By MSONTER ANZAA
It was long in coming; taking all of nine years. When the news broke of the accreditation of the College of Health of Benue State University (BSU), Makurdi, many students could not believe it. Their attitude was that of “we have heard that before”.
On several occasions, their hopes have been raised and dashed over the college’s accreditation. The long wait ended last November 15, following the visit of the accreditation team of the Medical and Dental Council of Nigeria (MDCN) to the university’s teaching hospital.
Before accreditation, the students, many of whom have spent not less than seven years in the college, had protested to draw attention to their plight. The MDCN team visited the hospital in June and was not impressed with what it saw. It gave the management six-months to meet certain requirements, failing which the college may be banned.
In February, students besieged the Benue State Government House, demanding to see Governor Gabriel Suswam, but they met his Deputy Chief Steve Lawani.
After waiting for eight months, the students again demonstrated against what they dubbed the management’s inability to secure accreditation for the college. The protest led to the closure of the college for about six weeks. During the period, the accreditation team came to access the college’s facilities.
After the initial disbelief which greeted news of the accreditation, the students took to the Facebook to celebrate.
President of the Benue State University Medical Students Association (BESUMSA) Kawen Pededo, 400-Level Medicine, wrote on his page: “It means we now have something that will take us up to graduation.”
Speaker of the association’s parliament, Andrew Iorkyaan, also in 400-Level, said he got the news from a friend but did not believe it. He said he did not envisage the accreditation coming the way it did, pointing out that the greatest pain he suffered during the “years of stagnation” was the time and opportunities he lost.
Stephen Tornyor, a 400-Level student, who has spent seven years in school, said he has been part of the struggle for accreditation since 2006 and was shocked when the news came in. He said his worst moment during the “stagnation” was when people made derisive remarks about his future.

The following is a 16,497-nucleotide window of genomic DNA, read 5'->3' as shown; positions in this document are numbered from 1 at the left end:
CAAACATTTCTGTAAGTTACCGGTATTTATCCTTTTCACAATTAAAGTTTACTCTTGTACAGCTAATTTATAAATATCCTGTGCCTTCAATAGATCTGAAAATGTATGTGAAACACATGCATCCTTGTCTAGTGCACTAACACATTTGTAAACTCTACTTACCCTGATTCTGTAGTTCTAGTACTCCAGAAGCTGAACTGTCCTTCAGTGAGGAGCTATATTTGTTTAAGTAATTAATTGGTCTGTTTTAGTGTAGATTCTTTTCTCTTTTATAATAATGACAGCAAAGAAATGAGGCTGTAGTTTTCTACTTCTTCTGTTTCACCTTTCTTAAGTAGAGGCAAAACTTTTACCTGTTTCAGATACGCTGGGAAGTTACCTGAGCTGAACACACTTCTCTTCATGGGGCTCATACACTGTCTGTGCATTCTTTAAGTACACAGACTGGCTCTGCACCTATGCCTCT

He said he was now preparing for the lecture halls and hospital wards “because that is where I rightly belong.”
Another 400-Level student, who claimed to have been in the university for eight years, Jeff Isah, thanked God for the accreditation. He thanked The Nation for its support during “our long years of struggle for accreditation.”
The Public Relations Officer of the medical students’ association, Samuel-Nelson Atsehekaa, 300-Level Medicine, said he was elated by the news, adding that his morale was dampened whenever he thought about when he would graduate.
Ferdinand Mbahon, 400-Level, said his most challenging moment “during the stagnation were the discouraging comments from friends that almost killed my zeal for studies along the line.”
The college re-opened last Monday and students have since moved into their hostels. Addressing the students on Tuesday, the Provost, Professor, Shima Gyoh, blamed the delay of the accreditation on poor design of the teaching hospital and admission of students when the hospital was not ready.
Prof Gyoh noted that he passed through medical school without accreditation problem, saying what happened would make the students to be sensitive to their environment. He “assured them that the hospital had full accreditation” promising that he and other staff were not going to make money from them by selling lecture notes or forcing them to buy books.
The Dean of Preclinical, Prof Simeon Adebisi, read out the timetable to students, urging them to return to classes now that the collective struggle is over.
At the time of filing this report, students were seen tidying up their rooms and getting ready for lectures which have since begun.
By MSONTER ANZAA